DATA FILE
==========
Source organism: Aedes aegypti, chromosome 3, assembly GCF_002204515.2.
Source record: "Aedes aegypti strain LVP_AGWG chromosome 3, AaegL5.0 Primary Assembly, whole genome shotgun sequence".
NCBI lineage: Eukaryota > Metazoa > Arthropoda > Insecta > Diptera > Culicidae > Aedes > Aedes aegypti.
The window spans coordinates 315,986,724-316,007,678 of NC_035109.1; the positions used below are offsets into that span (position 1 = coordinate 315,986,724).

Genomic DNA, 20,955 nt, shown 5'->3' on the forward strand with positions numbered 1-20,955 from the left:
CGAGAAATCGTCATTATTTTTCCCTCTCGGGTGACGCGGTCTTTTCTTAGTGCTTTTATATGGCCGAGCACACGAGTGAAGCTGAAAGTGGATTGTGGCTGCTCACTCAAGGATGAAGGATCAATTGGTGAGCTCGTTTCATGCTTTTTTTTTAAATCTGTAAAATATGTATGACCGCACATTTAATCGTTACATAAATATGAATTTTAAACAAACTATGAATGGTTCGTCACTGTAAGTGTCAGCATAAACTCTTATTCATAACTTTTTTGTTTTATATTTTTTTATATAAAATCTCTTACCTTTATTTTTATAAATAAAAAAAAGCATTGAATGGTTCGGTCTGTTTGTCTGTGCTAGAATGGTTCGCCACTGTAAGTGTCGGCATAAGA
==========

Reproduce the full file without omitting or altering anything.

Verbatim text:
Source organism: Aedes aegypti, chromosome 3, assembly GCF_002204515.2.
Source record: "Aedes aegypti strain LVP_AGWG chromosome 3, AaegL5.0 Primary Assembly, whole genome shotgun sequence".
NCBI lineage: Eukaryota > Metazoa > Arthropoda > Insecta > Diptera > Culicidae > Aedes > Aedes aegypti.
The window spans coordinates 315,986,724-316,007,678 of NC_035109.1; the positions used below are offsets into that span (position 1 = coordinate 315,986,724).

Genomic DNA, 20,955 nt, shown 5'->3' on the forward strand with positions numbered 1-20,955 from the left:
CGAGAAATCGTCATTATTTTTCCCTCTCGGGTGACGCGGTCTTTTCTTAGTGCTTTTATATGGCCGAGCACACGAGTGAAGCTGAAAGTGGATTGTGGCTGCTCACTCAAGGATGAAGGATCAATTGGTGAGCTCGTTTCATGCTTTTTTTTTAAATCTGTAAAATATGTATGACCGCACATTTAATCGTTACATAAATATGAATTTTAAACAAACTATGAATGGTTCGTCACTGTAAGTGTCAGCATAAACTCTTATTCATAACTTTTTTGTTTTATATTTTTTTATATAAAATCTCTTACCTTTATTTTTATAAATAAAAAAAAGCATTGAATGGTTCGGTCTGTTTGTCTGTGCTAGAATGGTTCGCCACTGTAAGTGTCGGCATAAGA